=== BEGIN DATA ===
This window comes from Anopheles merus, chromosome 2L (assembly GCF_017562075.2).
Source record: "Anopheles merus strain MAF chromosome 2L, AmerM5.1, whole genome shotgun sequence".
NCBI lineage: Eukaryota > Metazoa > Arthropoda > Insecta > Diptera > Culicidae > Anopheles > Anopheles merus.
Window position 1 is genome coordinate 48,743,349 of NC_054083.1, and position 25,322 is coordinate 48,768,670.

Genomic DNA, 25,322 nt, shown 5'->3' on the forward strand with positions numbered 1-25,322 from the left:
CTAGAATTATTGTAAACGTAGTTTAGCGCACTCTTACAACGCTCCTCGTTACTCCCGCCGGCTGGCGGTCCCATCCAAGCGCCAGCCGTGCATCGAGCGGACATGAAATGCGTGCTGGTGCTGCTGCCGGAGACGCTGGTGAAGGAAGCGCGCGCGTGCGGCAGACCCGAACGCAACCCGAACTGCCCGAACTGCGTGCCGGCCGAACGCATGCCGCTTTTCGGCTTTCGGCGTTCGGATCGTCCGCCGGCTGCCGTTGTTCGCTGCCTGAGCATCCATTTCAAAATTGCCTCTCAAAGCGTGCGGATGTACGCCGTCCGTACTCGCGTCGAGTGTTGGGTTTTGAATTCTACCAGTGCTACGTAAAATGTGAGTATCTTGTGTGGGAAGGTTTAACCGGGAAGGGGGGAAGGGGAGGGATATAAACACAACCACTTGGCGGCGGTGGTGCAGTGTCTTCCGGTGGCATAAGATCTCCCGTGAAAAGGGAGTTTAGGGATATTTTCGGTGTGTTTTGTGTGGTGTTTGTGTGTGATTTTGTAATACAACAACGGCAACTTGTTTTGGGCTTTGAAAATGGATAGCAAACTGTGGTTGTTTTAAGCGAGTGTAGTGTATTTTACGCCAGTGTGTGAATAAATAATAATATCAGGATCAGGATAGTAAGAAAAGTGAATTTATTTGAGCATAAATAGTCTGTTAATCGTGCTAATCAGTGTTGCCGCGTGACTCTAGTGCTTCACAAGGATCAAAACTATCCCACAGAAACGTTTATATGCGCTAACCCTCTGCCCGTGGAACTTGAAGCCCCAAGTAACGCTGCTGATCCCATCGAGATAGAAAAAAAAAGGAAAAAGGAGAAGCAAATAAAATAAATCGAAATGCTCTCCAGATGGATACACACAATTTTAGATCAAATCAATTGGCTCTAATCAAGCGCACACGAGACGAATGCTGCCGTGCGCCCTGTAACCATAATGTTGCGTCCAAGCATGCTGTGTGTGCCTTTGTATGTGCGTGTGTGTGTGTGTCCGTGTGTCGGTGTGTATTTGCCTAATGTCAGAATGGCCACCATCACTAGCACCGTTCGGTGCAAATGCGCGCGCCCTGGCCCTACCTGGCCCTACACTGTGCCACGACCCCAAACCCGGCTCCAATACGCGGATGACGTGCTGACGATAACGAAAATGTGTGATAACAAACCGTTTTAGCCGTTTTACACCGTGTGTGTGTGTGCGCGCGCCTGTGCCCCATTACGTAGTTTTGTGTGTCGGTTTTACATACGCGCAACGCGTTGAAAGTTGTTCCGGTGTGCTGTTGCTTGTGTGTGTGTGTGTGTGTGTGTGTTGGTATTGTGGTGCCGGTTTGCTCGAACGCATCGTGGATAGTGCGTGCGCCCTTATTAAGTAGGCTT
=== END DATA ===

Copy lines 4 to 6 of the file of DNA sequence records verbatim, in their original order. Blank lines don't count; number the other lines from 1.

Window position 1 is genome coordinate 48,743,349 of NC_054083.1, and position 25,322 is coordinate 48,768,670.

Genomic DNA, 25,322 nt, shown 5'->3' on the forward strand with positions numbered 1-25,322 from the left:
CTAGAATTATTGTAAACGTAGTTTAGCGCACTCTTACAACGCTCCTCGTTACTCCCGCCGGCTGGCGGTCCCATCCAAGCGCCAGCCGTGCATCGAGCGGACATGAAATGCGTGCTGGTGCTGCTGCCGGAGACGCTGGTGAAGGAAGCGCGCGCGTGCGGCAGACCCGAACGCAACCCGAACTGCCCGAACTGCGTGCCGGCCGAACGCATGCCGCTTTTCGGCTTTCGGCGTTCGGATCGTCCGCCGGCTGCCGTTGTTCGCTGCCTGAGCATCCATTTCAAAATTGCCTCTCAAAGCGTGCGGATGTACGCCGTCCGTACTCGCGTCGAGTGTTGGGTTTTGAATTCTACCAGTGCTACGTAAAATGTGAGTATCTTGTGTGGGAAGGTTTAACCGGGAAGGGGGGAAGGGGAGGGATATAAACACAACCACTTGGCGGCGGTGGTGCAGTGTCTTCCGGTGGCATAAGATCTCCCGTGAAAAGGGAGTTTAGGGATATTTTCGGTGTGTTTTGTGTGGTGTTTGTGTGTGATTTTGTAATACAACAACGGCAACTTGTTTTGGGCTTTGAAAATGGATAGCAAACTGTGGTTGTTTTAAGCGAGTGTAGTGTATTTTACGCCAGTGTGTGAATAAATAATAATATCAGGATCAGGATAGTAAGAAAAGTGAATTTATTTGAGCATAAATAGTCTGTTAATCGTGCTAATCAGTGTTGCCGCGTGACTCTAGTGCTTCACAAGGATCAAAACTATCCCACAGAAACGTTTATATGCGCTAACCCTCTGCCCGTGGAACTTGAAGCCCCAAGTAACGCTGCTGATCCCATCGAGATAGAAAAAAAAAGGAAAAAGGAGAAGCAAATAAAATAAATCGAAATGCTCTCCAGATGGATACACACAATTTTAGATCAAATCAATTGGCTCTAATCAAGCGCACACGAGACGAATGCTGCCGTGCGCCCTGTAACCATAATGTTGCGTCCAAGCATGCTGTGTGTGCCTTTGTATGTGCGTGTGTGTGTGTGTCCGTGTGTCGGTGTGTATTTGCCTAATGTCAGAATGGCCACCATCACTAGCACCGTTCGGTGCAAATGCGCGCGCCCTGGCCCTACCTGGCCCTACACTGTGCCACGACCCCAAACCCGGCTCCAATACGCGGATGACGTGCTGACGATAACGAAAATGTGTGATAACAAACCGTTTTAGCCGTTTTACACCGTGTGTGTGTGTGCGCGCGCCTGTGCCCCATTACGTAGTTTTGTGTGTCGGTTTTACATACGCGCAACGCGTTGAAAGTTGTTCCGGTGTGCTGTTGCTTGTGTGTGTGTGTGTGTGTGTGTGTTGGTATTGTGGTGCCGGTTTGCTCGAACGCATCGTGGATAGTGCGTGCGCCCTTATTAAGTAGGCTT